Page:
The second case is Riley v. California. In Riley, a citizen was pulled over for an expired registration sticker. Police found loaded guns in Riley’s car and searched through his smart phone finding photographs that indicated that Riley was a gang member. A further search of his phone turned up more evidence that he was involved in a shooting. He was prosecuted for attempted murder, convicted, and sentenced to 15 years to life in prison. No search warrant was obtained in this case, either.

The Supreme Court will have to balance the privacy interests of citizens and the Constitution’s prohibition against “unreasonable searches and seizures” against the government’s need to secure this information without a warrant. And, getting a search warrant is easy. The government claims that cell phones can be remotely wiped and that potentially significant evidence can be lost. Attorneys advocating that search warrants should be sought by police point to a number of methods to easily prevent this from occurring (by switching the phones into “airport mode” or wrapping the phones in special, and not very expensive, insulated bags that would prevent remote access to the phones).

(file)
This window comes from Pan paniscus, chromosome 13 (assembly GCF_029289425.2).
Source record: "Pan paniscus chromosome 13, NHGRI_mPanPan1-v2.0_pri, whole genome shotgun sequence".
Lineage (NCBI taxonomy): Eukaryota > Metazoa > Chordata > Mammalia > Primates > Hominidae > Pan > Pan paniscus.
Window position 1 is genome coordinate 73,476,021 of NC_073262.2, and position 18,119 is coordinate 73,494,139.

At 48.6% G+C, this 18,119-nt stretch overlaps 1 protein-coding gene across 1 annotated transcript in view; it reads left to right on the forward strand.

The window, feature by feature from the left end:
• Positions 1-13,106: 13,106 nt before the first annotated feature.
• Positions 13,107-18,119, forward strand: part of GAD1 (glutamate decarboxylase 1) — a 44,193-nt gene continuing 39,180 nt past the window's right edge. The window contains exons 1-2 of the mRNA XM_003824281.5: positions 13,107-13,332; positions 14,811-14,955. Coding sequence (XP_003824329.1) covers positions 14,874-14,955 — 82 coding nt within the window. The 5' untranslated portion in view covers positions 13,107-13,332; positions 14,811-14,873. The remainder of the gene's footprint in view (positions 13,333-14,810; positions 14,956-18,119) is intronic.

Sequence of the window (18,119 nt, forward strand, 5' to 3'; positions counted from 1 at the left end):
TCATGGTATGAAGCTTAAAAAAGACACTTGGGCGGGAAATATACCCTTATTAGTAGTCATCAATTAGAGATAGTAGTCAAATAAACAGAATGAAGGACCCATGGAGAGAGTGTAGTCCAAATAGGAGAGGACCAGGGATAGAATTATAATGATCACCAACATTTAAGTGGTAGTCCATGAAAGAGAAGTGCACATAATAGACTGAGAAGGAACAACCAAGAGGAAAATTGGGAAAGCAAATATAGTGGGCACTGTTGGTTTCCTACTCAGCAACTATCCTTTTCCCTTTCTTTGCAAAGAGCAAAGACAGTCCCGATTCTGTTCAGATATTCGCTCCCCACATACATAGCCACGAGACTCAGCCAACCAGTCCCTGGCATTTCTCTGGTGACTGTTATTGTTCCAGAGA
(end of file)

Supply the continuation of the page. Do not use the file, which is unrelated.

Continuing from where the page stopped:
This one is an easy call for me and I pray that the Supreme Court does the right thing in these cases, that is to require search warrants before police can rummage through a citizen’s smart phone unless there is some already-recognized exception to the warrant requirement such as exigency (“in the time it takes us to get a warrant, the evidence will be lost to us”). In essence, the government seeks a “bright line” rule that, because cell phones can be remotely wiped in some circumstances, and containers on a person when arrested have always been subject to search incident to arrest, a warrant should never be required.